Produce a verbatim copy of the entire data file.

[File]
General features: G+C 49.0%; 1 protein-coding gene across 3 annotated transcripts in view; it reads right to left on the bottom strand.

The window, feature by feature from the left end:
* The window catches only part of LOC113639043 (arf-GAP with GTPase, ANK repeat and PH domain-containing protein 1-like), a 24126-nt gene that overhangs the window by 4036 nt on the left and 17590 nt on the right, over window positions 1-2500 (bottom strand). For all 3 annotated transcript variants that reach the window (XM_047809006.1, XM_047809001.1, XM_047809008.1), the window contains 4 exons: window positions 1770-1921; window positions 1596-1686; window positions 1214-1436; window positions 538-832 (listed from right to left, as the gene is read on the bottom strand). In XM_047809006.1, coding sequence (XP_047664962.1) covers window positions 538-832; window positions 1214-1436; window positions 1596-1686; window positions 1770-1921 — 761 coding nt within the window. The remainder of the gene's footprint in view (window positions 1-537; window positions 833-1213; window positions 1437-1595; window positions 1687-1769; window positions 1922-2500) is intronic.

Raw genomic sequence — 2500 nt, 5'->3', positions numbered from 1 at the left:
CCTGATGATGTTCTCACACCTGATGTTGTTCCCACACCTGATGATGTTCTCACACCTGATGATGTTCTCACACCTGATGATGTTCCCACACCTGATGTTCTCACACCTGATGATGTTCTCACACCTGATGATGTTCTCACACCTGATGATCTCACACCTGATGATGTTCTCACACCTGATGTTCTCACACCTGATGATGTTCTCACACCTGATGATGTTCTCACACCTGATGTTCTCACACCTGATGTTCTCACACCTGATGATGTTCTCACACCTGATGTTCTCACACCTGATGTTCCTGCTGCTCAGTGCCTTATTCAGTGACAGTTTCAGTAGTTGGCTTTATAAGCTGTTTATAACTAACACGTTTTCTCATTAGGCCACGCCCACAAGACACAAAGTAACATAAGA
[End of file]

General features: G+C 49.0%; 1 protein-coding gene across 3 annotated transcripts in view; it reads right to left on the bottom strand.

The window, feature by feature from the left end:
* The window catches only part of LOC113639043 (arf-GAP with GTPase, ANK repeat and PH domain-containing protein 1-like), a 24126-nt gene that overhangs the window by 4036 nt on the left and 17590 nt on the right, over window positions 1-2500 (bottom strand). For all 3 annotated transcript variants that reach the window (XM_047809006.1, XM_047809001.1, XM_047809008.1), the window contains 4 exons: window positions 1770-1921; window positions 1596-1686; window positions 1214-1436; window positions 538-832 (listed from right to left, as the gene is read on the bottom strand). In XM_047809006.1, coding sequence (XP_047664962.1) covers window positions 538-832; window positions 1214-1436; window positions 1596-1686; window positions 1770-1921 — 761 coding nt within the window. The remainder of the gene's footprint in view (window positions 1-537; window positions 833-1213; window positions 1437-1595; window positions 1687-1769; window positions 1922-2500) is intronic.

Raw genomic sequence — 2500 nt, 5'->3', positions numbered from 1 at the left:
CCTGATGATGTTCTCACACCTGATGTTGTTCCCACACCTGATGATGTTCTCACACCTGATGATGTTCTCACACCTGATGATGTTCCCACACCTGATGTTCTCACACCTGATGATGTTCTCACACCTGATGATGTTCTCACACCTGATGATCTCACACCTGATGATGTTCTCACACCTGATGTTCTCACACCTGATGATGTTCTCACACCTGATGATGTTCTCACACCTGATGTTCTCACACCTGATGTTCTCACACCTGATGATGTTCTCACACCTGATGTTCTCACACCTGATGTTCCTGCTGCTCAGTGCCTTATTCAGTGACAGTTTCAGTAGTTGGCTTTATAAGCTGTTTATAACTAACACGTTTTCTCATTAGGCCACGCCCACAAGACACAAAGTAACATAAGA